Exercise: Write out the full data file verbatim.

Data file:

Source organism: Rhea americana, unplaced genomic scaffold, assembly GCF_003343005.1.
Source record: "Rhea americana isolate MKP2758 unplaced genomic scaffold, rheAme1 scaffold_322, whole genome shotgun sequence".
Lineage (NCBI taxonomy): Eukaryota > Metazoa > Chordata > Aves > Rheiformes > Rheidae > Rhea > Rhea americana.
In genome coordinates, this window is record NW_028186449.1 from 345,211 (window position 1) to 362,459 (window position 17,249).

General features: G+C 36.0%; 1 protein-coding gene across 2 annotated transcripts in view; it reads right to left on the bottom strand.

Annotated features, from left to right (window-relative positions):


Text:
Source organism: Rhea americana, unplaced genomic scaffold, assembly GCF_003343005.1.
Source record: "Rhea americana isolate MKP2758 unplaced genomic scaffold, rheAme1 scaffold_322, whole genome shotgun sequence".
Lineage (NCBI taxonomy): Eukaryota > Metazoa > Chordata > Aves > Rheiformes > Rheidae > Rhea > Rhea americana.
In genome coordinates, this window is record NW_028186449.1 from 345,211 (window position 1) to 362,459 (window position 17,249).

General features: G+C 36.0%; 1 protein-coding gene across 2 annotated transcripts in view; it reads right to left on the bottom strand.

Annotated features, from left to right (window-relative positions):